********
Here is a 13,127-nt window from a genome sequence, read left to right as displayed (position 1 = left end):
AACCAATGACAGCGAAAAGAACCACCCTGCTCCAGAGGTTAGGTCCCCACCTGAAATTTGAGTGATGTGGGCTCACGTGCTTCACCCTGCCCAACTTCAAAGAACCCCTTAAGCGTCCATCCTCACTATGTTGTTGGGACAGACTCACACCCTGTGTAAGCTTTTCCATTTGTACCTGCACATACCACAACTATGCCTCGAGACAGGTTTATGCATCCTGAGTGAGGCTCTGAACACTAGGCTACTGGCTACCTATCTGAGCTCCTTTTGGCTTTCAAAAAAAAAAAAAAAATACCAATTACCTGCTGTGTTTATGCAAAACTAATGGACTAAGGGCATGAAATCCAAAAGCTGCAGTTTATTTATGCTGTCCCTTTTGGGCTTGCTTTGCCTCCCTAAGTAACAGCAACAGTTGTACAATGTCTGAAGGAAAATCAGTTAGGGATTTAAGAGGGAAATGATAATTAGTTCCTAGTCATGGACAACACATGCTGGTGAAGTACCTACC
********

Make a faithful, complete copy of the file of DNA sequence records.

Here is a 13,127-nt window from a genome sequence, read left to right as displayed (position 1 = left end):
AACCAATGACAGCGAAAAGAACCACCCTGCTCCAGAGGTTAGGTCCCCACCTGAAATTTGAGTGATGTGGGCTCACGTGCTTCACCCTGCCCAACTTCAAAGAACCCCTTAAGCGTCCATCCTCACTATGTTGTTGGGACAGACTCACACCCTGTGTAAGCTTTTCCATTTGTACCTGCACATACCACAACTATGCCTCGAGACAGGTTTATGCATCCTGAGTGAGGCTCTGAACACTAGGCTACTGGCTACCTATCTGAGCTCCTTTTGGCTTTCAAAAAAAAAAAAAAAATACCAATTACCTGCTGTGTTTATGCAAAACTAATGGACTAAGGGCATGAAATCCAAAAGCTGCAGTTTATTTATGCTGTCCCTTTTGGGCTTGCTTTGCCTCCCTAAGTAACAGCAACAGTTGTACAATGTCTGAAGGAAAATCAGTTAGGGATTTAAGAGGGAAATGATAATTAGTTCCTAGTCATGGACAACACATGCTGGTGAAGTACCTACC